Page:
Date proposal received: 
Thursday, 16 May, 2019
Date proposal approved: 
Monday, 20 May, 2019
Keywords: 
Epidemiology, coronary heart disease and cardiovascular disease., Metabolomics, NMR, Statistical methods, Cardiovascular, Metabolic - metabolism, cigarette smoking

B3315 - Intergeneration transmission of sexual abuse and violence - 20/05/2019

B number: 
B3315
Principal applicant name: 
Kate Walker | Coventry University, Coventry University (UK)
Co-applicants: 
Prof Sarah Brown
Title of project: 
Intergeneration transmission of sexual abuse and violence
Proposal summary: 

Children, particularly daughters, of mothers who have been victims of sexual violence and abuse have a higher risk of becoming victims of sexual violence and abuse, compared to children of mothers who have no such victimisation histories. The majority of studies examining this intergeneration 'transmission' of sexual abuse and violence have been conducted using samples from populations in which there are a high number of victims and outside the UK. Furthermore, studies have tended to focus on the sexual abuse histories of the mother and not the father. This study, using a general population sample (i.e., of people not specifically identified on the basis of being victims of sexual abuse) will enable us to identify the extent to which mothers' sexual abuse experiences increase the risk of similar victimisation in their children. We will also examine the impact of the sexual histories of fathers and what other factors (e.g., other types of abuse experienced by the mother and/or father, parents' mental health, children's early development and conduct disorders) exacerbate or reduce the risk of intergeneration transmission.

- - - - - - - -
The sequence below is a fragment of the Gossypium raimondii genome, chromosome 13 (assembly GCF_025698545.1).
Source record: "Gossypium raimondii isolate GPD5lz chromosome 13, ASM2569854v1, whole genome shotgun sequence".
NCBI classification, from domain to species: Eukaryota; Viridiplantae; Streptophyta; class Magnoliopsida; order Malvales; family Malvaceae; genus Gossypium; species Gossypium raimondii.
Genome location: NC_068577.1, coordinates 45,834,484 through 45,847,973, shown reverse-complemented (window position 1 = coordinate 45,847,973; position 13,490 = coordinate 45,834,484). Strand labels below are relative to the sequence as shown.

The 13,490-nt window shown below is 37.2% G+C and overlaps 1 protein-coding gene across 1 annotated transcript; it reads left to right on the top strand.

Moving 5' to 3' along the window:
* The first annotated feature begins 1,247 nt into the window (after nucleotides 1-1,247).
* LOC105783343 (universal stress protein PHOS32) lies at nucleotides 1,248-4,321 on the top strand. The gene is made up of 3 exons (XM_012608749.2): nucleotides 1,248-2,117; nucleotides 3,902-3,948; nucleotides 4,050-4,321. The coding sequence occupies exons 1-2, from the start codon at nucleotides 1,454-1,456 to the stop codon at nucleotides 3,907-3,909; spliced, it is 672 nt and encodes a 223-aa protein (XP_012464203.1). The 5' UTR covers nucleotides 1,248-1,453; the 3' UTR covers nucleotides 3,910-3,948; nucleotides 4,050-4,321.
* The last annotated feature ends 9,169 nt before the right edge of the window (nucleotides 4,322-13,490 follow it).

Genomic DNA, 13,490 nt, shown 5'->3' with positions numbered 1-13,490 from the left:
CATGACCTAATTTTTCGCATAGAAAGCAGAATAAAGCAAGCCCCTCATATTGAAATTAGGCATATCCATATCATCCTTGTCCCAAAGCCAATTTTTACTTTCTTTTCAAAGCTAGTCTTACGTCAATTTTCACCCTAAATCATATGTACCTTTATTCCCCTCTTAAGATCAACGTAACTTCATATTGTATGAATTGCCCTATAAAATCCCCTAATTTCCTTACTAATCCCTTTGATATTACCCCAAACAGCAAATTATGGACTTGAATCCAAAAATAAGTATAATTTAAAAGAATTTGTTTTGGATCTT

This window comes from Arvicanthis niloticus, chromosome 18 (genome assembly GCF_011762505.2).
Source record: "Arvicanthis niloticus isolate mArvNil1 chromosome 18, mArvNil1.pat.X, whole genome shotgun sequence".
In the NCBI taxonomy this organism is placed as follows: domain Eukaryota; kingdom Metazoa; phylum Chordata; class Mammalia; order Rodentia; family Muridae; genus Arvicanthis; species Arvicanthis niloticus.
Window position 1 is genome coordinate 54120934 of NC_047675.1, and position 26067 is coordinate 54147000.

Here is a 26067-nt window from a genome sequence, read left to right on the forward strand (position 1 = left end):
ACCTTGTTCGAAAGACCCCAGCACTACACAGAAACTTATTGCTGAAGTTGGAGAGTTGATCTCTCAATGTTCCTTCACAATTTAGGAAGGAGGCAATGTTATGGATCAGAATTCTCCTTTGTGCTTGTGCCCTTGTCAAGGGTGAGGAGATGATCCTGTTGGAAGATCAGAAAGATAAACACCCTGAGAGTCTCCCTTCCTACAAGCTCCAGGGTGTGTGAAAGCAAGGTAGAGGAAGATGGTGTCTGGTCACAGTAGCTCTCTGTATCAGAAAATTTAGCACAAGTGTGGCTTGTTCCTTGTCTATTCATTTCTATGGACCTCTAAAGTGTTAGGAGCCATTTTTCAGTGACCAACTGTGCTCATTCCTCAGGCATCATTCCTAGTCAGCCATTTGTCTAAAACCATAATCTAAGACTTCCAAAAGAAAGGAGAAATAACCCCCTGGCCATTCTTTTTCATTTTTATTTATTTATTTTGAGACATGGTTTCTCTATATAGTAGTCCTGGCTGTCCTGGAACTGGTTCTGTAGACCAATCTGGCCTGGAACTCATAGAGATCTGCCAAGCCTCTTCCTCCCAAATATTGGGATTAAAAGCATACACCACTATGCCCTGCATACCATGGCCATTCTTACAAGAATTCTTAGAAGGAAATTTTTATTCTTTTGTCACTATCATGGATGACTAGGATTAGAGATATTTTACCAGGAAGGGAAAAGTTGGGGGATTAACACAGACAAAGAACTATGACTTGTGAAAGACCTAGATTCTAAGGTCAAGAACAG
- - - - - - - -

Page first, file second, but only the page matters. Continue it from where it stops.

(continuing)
Impact of research: 
This research is important to understand in a general UK population study whether the child of parents who have been sexually abuse are at a greater risk of being victims of sexual abuse than children whose parents have not been abused. It will also highlight whether it is the sexual victimisation specifically or other factors that co-occur that increase the risk. This will have important implications for the prevention of sexual abuse, particularly in respect of identifying areas that can be the focus of intervention and support for parents who have experienced sexual abuse, in order that the risk to their children is minimised. If the findings show that the children of sexually abused parents are not at increased risk (i.e., due to the nature of the sample in this study compared to the specific sexual abuse population samples in most other studies), then the findings have significant impact for theory/policy developed on the belief of intergenerational transmission.
Date proposal received: 
Saturday, 18 May, 2019
Date proposal approved: 
Monday, 20 May, 2019
Keywords: 
Social Science, Behaviour - e.g. antisocial behaviour, risk behaviour, etc., Statistical methods, Child sexual abuse Inter-generation transmission Sexual violence and abuse